MINNEAPOLIS — Horace Spencer wants to remember singing and rapping with his teammates. He wants to remember the Hibachi dinners they ate. He wants to remember the smiles on their faces when they won SEC tournament and Midwest Region championships, the latter of which was displayed in a photo that hung in the locker room Saturday night in stark contrast to the mood of the team.
Horace Spencer does not want to remember the last shot, the one that Kyle Guy got fouled on, the one that ultimately lifted Virginia to a 63-62 win over Auburn in a national semifinal.
“Yeah, we were sad in here,” the senior said, “but I see nothing but smiles and happy faces in my mind right now.”
That can be difficult in the aftermath of a loss like the one the Tigers suffered Saturday, which was their first in a span of 41 days. They came to Minneapolis unwavering in their quest to win two more games and a national championship. For a split second, they thought they had won the first. So too did legions of fans watching back home at Toomer’s Corner.
They saw Guy miss his attempt at a go-ahead 3, and they saw the clock his 0.0. They just didn’t hear the referee whistle for a foul against Samir Doughty.
“I thought we won it,” head coach Bruce Pearl said. “The horn went off. I saw the shot miss. I saw the officials kind of looking at each other. I thought it was over, but it obviously wasn’t.”
It was not the ending Auburn wanted, but it does not take away from all it accomplished during a 2018-19 season that will go down as the best in the program’s 113-year existence.
The Tigers won 30 games, which is the highest single-season total in program history. They won an SEC tournament championship for the first time since 1985. They made a second straight NCAA tournament appearance for the first time since 1999-2000, reached the round of 16 for the first time since 2003, reached the regional finals for the first time since 1986 and reached the Final Four for the first time.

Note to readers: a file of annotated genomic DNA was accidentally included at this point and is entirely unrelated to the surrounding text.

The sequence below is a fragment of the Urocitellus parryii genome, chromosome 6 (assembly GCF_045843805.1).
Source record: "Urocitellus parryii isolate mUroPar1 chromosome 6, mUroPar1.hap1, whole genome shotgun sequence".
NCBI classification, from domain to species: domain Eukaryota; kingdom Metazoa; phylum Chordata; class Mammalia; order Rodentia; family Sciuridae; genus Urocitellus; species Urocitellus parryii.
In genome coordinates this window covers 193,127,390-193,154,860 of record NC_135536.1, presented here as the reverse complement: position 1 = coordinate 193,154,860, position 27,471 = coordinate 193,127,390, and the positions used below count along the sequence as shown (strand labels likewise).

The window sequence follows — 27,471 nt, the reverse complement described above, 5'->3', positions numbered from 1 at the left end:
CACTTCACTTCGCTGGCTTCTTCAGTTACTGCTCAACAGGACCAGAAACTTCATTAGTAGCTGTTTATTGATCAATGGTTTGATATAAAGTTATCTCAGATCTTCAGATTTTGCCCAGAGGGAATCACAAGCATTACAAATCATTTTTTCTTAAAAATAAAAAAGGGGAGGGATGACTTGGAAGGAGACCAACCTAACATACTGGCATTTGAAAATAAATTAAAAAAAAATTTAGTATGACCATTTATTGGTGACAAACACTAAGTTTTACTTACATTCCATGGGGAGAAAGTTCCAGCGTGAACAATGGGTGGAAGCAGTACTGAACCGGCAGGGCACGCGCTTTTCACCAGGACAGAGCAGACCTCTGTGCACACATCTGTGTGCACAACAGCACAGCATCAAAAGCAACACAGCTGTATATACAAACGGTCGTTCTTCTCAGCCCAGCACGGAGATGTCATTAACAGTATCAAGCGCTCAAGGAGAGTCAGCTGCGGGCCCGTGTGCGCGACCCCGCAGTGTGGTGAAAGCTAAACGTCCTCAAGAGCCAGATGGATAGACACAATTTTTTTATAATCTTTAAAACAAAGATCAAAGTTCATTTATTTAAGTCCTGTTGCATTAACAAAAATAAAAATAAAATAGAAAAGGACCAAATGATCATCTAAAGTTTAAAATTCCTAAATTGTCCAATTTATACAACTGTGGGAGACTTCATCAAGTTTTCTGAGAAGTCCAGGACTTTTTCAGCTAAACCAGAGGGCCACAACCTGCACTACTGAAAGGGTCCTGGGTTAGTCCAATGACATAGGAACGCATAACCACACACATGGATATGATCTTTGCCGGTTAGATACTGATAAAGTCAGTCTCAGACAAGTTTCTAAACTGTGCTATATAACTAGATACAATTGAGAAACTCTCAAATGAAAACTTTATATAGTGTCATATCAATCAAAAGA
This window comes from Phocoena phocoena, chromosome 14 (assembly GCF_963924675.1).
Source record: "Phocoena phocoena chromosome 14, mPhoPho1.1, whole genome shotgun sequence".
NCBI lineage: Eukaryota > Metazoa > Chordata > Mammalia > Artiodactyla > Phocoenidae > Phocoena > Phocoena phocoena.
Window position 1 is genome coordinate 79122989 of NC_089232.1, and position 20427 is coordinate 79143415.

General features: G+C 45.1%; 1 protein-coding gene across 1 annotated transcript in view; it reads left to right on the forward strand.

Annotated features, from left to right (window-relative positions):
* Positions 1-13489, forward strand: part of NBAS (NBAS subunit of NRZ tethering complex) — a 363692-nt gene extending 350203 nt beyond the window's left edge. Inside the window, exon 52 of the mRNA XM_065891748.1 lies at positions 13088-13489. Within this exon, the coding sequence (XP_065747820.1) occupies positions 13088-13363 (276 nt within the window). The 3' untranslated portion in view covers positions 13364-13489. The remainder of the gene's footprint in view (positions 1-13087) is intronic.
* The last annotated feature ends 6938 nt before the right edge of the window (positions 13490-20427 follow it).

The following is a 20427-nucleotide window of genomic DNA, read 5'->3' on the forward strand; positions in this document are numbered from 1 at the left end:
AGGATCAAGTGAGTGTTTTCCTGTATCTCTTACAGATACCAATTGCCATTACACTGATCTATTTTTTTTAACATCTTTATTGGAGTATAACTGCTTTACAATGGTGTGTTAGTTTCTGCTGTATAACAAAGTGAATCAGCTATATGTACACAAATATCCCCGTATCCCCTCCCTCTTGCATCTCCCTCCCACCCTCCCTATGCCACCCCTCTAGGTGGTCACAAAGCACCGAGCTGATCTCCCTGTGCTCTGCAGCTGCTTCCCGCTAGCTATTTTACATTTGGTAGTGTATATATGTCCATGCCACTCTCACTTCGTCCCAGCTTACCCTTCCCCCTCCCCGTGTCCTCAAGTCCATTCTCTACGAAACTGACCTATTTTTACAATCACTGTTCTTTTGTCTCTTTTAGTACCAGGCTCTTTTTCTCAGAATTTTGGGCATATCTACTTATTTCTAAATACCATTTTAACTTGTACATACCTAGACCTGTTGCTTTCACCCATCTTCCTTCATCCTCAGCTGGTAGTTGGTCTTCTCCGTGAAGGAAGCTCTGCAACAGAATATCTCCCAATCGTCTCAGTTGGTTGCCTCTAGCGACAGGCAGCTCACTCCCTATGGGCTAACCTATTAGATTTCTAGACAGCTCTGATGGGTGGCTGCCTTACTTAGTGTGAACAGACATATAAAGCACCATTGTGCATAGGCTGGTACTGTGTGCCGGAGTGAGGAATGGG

They did it all after suffering a humiliating and humbling 27-point loss at Kentucky on Feb. 23, bouncing back from that defeat with a 12-game winning streak that was the longest active in the nation until it ended Saturday night. They beat Kansas, North Carolina and Kentucky — the three winningest programs in college basketball history — by 14, 17 and six points, respectively, in a span of nine days along the way.
"We went through a lot of adversity,” senior guard Bryce Brown said. “There's been a lot of times we could have given up as a team, and the season could have went downhill easily.”
It could have happened in the first round of the NCAA tournament. Auburn actually faced a similar situation against New Mexico State, when Bryce Brown fouled Terrell Brown on a 3-point attempt with the Tigers up two and set him to the free throw line with only seconds remaining. But whereas Guy made all three, Brown missed two, and teammate Trevelin Queen’s attempt at a go-ahead 3 from the left corner at the buzzer sailed wide of the mark. No foul.
It could have happened again in the Elite Eight. Auburn lost star sophomore forward Chuma Okeke to a torn ACL in the second half of a Sweet 16 win over North Carolina and was going up against the same Kentucky team that won in a rout five weeks earlier. The Tigers defeated the Wildcats without him and very nearly did the same to the Cavaliers.
They were counted out almost every step of the way, and still, until Saturday, they continued to win.
“Ask Duke, ask North Carolina — it’s really hard to get here. It’s not easy,” assistant coach Steven Pearl said. “It says a lot about the kids that we have in this locker room.”
Those kids will return home to the Plains with broken hearts and shattered national championship dreams. But that one loss doesn’t take away from all they accomplished this season.
“We made history. We did something no Auburn team has ever done before,” senior Malik Dunbar said. “I still wish we could have brought that ‘ship back to Auburn.”